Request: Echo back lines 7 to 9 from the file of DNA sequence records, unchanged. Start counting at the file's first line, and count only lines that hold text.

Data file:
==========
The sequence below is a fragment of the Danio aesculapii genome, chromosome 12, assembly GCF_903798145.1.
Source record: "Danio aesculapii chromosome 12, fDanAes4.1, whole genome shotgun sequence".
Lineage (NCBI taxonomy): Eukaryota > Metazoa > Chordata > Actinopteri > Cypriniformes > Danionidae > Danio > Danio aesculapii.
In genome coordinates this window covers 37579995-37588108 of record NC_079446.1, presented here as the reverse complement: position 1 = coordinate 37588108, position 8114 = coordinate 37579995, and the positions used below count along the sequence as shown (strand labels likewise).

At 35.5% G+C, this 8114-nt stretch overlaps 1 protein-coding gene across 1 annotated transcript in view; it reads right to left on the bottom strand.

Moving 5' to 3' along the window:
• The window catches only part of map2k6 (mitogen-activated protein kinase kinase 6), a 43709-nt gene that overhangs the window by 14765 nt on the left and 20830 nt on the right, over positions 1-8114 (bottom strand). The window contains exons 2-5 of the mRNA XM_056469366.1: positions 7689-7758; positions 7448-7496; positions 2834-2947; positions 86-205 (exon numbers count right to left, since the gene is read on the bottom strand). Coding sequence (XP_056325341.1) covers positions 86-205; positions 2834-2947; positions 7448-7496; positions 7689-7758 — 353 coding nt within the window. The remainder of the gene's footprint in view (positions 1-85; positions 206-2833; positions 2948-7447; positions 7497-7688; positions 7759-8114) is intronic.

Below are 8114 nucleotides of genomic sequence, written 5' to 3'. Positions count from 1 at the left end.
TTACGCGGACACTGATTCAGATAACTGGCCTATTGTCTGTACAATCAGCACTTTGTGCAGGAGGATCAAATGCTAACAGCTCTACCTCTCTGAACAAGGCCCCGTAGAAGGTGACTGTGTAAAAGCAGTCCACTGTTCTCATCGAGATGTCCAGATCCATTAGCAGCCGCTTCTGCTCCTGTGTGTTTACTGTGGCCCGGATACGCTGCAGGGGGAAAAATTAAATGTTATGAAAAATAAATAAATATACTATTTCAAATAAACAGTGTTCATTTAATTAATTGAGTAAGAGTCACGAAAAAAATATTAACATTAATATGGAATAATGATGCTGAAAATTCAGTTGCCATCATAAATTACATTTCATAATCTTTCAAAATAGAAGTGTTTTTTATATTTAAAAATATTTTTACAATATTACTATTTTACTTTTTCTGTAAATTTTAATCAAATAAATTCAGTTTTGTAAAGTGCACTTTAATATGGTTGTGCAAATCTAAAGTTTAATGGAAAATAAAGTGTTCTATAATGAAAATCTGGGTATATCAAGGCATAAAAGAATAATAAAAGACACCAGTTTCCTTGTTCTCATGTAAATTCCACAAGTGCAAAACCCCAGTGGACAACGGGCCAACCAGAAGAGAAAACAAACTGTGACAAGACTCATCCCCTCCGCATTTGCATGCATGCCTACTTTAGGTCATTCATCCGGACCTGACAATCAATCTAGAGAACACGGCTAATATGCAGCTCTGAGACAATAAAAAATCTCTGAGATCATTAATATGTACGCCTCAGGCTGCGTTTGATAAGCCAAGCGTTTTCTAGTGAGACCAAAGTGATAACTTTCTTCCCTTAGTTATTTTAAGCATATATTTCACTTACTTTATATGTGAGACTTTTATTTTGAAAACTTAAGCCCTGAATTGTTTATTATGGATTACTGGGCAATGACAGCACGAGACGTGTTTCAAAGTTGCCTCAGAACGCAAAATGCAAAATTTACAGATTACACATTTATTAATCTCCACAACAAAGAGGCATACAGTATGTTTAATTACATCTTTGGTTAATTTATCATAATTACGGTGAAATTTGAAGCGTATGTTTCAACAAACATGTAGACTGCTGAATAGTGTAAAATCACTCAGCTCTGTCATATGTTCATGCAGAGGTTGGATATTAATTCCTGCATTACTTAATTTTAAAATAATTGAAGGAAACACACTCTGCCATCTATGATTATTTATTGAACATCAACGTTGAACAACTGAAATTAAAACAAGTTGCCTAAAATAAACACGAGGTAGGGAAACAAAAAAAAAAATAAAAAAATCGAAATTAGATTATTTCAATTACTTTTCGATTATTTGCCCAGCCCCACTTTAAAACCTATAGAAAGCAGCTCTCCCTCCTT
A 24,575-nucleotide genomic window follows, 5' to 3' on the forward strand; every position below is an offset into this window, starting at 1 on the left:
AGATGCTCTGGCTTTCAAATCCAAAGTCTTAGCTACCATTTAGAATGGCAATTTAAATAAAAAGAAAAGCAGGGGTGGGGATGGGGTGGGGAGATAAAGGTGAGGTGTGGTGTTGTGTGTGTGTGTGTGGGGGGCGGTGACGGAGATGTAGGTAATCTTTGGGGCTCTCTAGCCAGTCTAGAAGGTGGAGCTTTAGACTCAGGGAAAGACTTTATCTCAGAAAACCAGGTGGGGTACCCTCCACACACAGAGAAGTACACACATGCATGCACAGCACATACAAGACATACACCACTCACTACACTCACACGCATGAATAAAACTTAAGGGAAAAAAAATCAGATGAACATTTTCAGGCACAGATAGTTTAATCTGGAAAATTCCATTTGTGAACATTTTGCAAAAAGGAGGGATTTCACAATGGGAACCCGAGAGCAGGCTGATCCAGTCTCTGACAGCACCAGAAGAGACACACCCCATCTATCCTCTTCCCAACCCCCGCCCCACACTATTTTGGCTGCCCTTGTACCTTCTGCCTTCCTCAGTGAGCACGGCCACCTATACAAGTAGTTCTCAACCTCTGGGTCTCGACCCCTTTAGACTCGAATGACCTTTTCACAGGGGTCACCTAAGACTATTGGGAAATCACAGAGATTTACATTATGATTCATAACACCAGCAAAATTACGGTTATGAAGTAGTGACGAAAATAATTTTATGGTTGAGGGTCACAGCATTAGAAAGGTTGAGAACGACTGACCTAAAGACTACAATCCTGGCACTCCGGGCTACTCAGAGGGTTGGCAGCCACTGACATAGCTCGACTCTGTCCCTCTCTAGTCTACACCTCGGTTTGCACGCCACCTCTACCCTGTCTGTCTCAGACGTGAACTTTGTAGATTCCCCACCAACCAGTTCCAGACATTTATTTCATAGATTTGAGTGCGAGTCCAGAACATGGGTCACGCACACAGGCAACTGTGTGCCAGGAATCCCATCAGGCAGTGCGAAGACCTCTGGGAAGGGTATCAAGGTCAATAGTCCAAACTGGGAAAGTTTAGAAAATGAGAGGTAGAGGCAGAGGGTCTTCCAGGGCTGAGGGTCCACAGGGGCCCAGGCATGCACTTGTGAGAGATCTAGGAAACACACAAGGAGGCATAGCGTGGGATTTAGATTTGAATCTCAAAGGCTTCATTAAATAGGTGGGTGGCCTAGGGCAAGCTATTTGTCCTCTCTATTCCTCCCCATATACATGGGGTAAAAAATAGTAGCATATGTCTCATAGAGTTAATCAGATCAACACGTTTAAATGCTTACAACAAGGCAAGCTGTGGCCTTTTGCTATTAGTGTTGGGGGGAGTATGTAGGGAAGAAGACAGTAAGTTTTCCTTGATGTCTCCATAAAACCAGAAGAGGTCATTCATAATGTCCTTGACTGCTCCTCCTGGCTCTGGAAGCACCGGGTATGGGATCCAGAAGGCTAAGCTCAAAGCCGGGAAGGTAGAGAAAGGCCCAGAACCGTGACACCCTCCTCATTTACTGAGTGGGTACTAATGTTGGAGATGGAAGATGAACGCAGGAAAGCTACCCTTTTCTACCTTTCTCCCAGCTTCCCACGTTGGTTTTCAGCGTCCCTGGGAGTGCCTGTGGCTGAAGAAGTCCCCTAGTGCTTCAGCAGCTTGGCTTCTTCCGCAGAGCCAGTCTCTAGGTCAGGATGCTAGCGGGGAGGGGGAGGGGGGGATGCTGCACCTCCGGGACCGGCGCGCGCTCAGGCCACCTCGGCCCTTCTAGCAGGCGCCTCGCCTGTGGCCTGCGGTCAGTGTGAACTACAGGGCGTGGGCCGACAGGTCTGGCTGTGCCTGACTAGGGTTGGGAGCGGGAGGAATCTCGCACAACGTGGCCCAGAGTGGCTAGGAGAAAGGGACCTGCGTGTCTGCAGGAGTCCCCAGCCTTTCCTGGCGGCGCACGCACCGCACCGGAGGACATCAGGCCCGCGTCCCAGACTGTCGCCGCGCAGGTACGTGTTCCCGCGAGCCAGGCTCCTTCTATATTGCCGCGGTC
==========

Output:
• The window catches only part of map2k6 (mitogen-activated protein kinase kinase 6), a 43709-nt gene that overhangs the window by 14765 nt on the left and 20830 nt on the right, over positions 1-8114 (bottom strand). The window contains exons 2-5 of the mRNA XM_056469366.1: positions 7689-7758; positions 7448-7496; positions 2834-2947; positions 86-205 (exon numbers count right to left, since the gene is read on the bottom strand). Coding sequence (XP_056325341.1) covers positions 86-205; positions 2834-2947; positions 7448-7496; positions 7689-7758 — 353 coding nt within the window. The remainder of the gene's footprint in view (positions 1-85; positions 206-2833; positions 2948-7447; positions 7497-7688; positions 7759-8114) is intronic.

Below are 8114 nucleotides of genomic sequence, written 5' to 3'. Positions count from 1 at the left end.
TTACGCGGACACTGATTCAGATAACTGGCCTATTGTCTGTACAATCAGCACTTTGTGCAGGAGGATCAAATGCTAACAGCTCTACCTCTCTGAACAAGGCCCCGTAGAAGGTGACTGTGTAAAAGCAGTCCACTGTTCTCATCGAGATGTCCAGATCCATTAGCAGCCGCTTCTGCTCCTGTGTGTTTACTGTGGCCCGGATACGCTGCAGGGGGAAAAATTAAATGTTATGAAAAATAAATAAATATACTATTTCAAATAAACAGTGTTCATTTAATTAATTGAGTAAGAGTCACGAAAAAAATATTAACATTAATATGGAATAATGATGCTGAAAATTCAGTTGCCATCATAAATTACATTTCATAATCTTTCAAAATAGAAGTGTTTTTTATATTTAAAAATATTTTTACAATATTACTATTTTACTTTTTCTGTAAATTTTAATCAAATAAATTCAGTTTTGTAAAGTGCACTTTAATATGGTTGTGCAAATCTAAAGTTTAATGGAAAATAAAGTGTTCTATAATGAAAATCTGGGTATATCAAGGCATAAAAGAATAATAAAAGACACCAGTTTCCTTGTTCTCATGTAAATTCCACAAGTGCAAAACCCCAGTGGACAACGGGCCAACCAGAAGAGAAAACAAACTGTGACAAGACTCATCCCCTCCGCATTTGCATGCATGCCTACTTTAGGTCATTCATCCGGACCTGACAATCAATCTAGAGAACACGGCTAATATGCAGCTCTGAGACAATAAAAAATCTCTGAGATCATTAATATGTACGCCTCAGGCTGCGTTTGATAAGCCAAGCGTTTTCTAGTGAGACCAAAGTGATAACTTTCTTCCCTTAGTTATTTTAAGCATATATTTCACTTACTTTATATGTGAGACTTTTATTTTGAAAACTTAAGCCCTGAATTGTTTATTATGGATTACTGGGCAATGACAGCACGAGACGTGTTTCAAAGTTGCCTCAGAACGCAAAATGCAAAATTTACAGATTACACATTTATTAATCTCCACAACAAAGAGGCATACAGTATGTTTAATTACATCTTTGGTTAATTTATCATAATTACGGTGAAATTTGAAGCGTATGTTTCAACAAACATGTAGACTGCTGAATAGTGTAAAATCACTCAGCTCTGTCATATGTTCATGCAGAGGTTGGATATTAATTCCTGCATTACTTAATTTTAAAATAATTGAAGGAAACACACTCTGCCATCTATGATTATTTATTGAACATCAACGTTGAACAACTGAAATTAAAACAAGTTGCCTAAAATAAACACGAGGTAGGGAAACAAAAAAAAAAATAAAAAAATCGAAATTAGATTATTTCAATTACTTTTCGATTATTTGCCCAGCCCCACTTTAAAACCTATAGAAAGCAGCTCTCCCTCCTT